Greta Gerwig, the pixie-like pillar of indie film and an indomitable screen presence, recently starred in and co-wrote “Frances Ha” and “Mistress America” with her boyfriend, Noah Baumbach, who directed them. But for her latest effort, the outstanding autobiographical comedy “Lady Bird,” she takes the director’s chair herself and casts Saoirse Ronan as her 17-year-old avatar, Christine McPherson, who has given herself the nickname “Lady Bird” as a quirky affectation. It’s a fine nickname, but now what are they going to call the movie about Lyndon B. Johnson’s wife?
The year is 2002, because why not? Lady Bird lives in Sacramento (“the Midwest of California”), much to her own chagrin, and wants to go as far East as possible for college, much to the chagrin of her mother (Laurie Metcalf). Typical of girls her age, Lady Bird has a fractious relationship with her mom and adores her dad (Tracy Letts), who putters around quietly in the background while Mom plays bad cop about Lady Bird’s grades, college applications, and such. When they argue yet again about in-state schools being cheaper than East Coast ones, Lady Bird expresses her anger by jumping from a moving car, breaking her arm, and writing “F*** YOU MOM” on her cast. So it’s like that.
The film spans Lady Bird’s senior year at a Catholic girls’ school where she has not always put forth her best effort, academically speaking. She and her zaftig best friend, Julie (Beanie Feldstein), aren’t exactly unpopular, but Lady Bird is self-conscious about living in the “wrong” part of town when so many of their classmates lives in tonier neighborhoods. (“How in the world did I raise such a snob?” her mother wonders, not without reason.) LB’s social circle expands when she starts seeing Danny (Lucas Hedges), a boy she meets at auditions for the school musical, and then Kyle (Timothee Chalamet), a willowy bass player, both of whom have popular friends like queen bee Jenna (Odeya Rush). This being a coming-of-age story about a teenage girl, you may rest assured Lady Bird ditches frumpy Julie for cooler friends, with equal reassurance that she eventually repents of this.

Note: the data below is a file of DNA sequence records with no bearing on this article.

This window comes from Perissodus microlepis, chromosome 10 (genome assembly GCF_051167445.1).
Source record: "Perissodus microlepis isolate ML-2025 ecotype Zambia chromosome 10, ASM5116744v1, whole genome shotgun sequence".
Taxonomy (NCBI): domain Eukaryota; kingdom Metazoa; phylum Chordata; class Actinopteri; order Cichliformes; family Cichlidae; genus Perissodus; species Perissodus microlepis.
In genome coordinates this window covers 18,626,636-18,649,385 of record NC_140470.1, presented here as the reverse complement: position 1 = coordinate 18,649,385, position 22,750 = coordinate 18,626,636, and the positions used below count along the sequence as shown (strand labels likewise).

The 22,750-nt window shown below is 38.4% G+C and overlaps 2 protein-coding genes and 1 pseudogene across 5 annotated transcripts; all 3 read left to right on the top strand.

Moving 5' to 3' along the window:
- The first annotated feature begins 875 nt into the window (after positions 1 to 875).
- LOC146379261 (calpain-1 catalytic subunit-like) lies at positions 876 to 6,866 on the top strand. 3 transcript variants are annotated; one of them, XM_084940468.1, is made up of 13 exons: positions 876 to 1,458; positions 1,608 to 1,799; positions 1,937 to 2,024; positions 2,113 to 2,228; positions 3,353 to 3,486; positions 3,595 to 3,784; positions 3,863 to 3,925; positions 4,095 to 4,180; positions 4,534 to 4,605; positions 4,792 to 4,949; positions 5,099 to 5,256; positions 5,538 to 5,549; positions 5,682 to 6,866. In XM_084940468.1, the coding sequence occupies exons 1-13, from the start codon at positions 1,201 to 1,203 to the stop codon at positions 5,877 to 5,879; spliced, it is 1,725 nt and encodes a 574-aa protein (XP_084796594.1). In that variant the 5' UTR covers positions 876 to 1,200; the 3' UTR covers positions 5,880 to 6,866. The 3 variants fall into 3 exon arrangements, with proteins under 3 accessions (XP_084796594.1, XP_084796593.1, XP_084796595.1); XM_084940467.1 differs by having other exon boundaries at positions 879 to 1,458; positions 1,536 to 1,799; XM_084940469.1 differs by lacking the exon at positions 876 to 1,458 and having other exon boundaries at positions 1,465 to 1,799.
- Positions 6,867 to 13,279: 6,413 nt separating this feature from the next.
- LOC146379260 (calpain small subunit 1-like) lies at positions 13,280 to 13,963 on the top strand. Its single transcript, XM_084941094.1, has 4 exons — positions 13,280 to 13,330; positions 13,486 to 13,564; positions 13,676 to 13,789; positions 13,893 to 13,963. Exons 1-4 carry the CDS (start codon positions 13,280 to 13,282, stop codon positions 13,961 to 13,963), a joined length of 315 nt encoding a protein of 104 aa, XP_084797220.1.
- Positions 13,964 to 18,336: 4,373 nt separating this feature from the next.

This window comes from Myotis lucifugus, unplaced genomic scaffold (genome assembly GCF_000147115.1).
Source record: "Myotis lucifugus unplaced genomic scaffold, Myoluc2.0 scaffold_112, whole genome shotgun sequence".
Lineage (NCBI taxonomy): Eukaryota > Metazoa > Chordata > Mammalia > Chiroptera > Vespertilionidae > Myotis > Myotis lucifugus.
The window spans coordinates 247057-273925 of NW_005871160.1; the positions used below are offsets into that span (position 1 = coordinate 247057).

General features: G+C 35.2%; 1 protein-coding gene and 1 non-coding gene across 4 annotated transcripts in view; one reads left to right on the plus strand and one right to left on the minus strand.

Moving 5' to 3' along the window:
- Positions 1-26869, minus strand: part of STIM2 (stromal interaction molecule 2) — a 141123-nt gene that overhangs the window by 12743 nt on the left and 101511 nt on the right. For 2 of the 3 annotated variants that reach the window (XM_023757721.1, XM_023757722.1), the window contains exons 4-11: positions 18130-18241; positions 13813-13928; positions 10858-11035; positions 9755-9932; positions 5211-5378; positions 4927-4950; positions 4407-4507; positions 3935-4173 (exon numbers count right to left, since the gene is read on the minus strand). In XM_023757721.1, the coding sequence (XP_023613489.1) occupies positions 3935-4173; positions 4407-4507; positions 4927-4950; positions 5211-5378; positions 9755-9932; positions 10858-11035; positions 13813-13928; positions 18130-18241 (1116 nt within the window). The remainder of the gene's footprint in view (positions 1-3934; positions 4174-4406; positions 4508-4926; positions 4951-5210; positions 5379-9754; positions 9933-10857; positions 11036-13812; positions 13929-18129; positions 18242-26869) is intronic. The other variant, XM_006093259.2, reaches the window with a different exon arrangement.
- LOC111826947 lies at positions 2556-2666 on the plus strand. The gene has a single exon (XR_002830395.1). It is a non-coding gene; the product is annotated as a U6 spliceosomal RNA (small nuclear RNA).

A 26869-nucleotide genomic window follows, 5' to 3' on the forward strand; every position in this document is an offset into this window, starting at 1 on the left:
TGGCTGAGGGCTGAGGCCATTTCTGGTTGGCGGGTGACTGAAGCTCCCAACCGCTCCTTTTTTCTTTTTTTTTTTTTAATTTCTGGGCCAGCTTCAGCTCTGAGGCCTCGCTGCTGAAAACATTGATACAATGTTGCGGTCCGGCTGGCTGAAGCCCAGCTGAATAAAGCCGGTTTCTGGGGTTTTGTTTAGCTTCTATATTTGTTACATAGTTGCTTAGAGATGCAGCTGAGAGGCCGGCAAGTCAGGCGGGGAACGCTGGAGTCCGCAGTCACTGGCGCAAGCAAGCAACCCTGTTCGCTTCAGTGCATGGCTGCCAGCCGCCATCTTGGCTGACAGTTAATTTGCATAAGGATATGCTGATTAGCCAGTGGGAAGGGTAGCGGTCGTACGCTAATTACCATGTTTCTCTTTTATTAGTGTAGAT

Gerwig packs an impressive amount of relatable teen angst into just 93 minutes, covering such topics as virginity-loss, homosexuality, depression, and class struggles, all while maintaining a sharp sense of humor and an authentic voice. There’s not an ounce of contrivance or phoniness. (Joking aside, that’s why the film is set in 2002: because it’s where Gerwig’s memories of this stage of life are.) I don’t know if a teenage Gerwig really did throw herself from a moving vehicle out of exasperation with her mother, but that moment and all of the film’s other moments feel true.
The performances are spot-on, especially the two that matter most: Saoirse Ronan as Lady Bird and Laurie Metcalf as her mother. Both characters are vivid and flawed, and both actresses play them with compassion and nuance. Lady Bird is self-centered; her mother is reflexively critical; yet they’re bonded in the unbreakable way of mothers and daughters. When it’s over, you may want to pick up the phone and call Laurie Metcalf (or your own mom, whatever).
A- (1 hr., 33 min.; )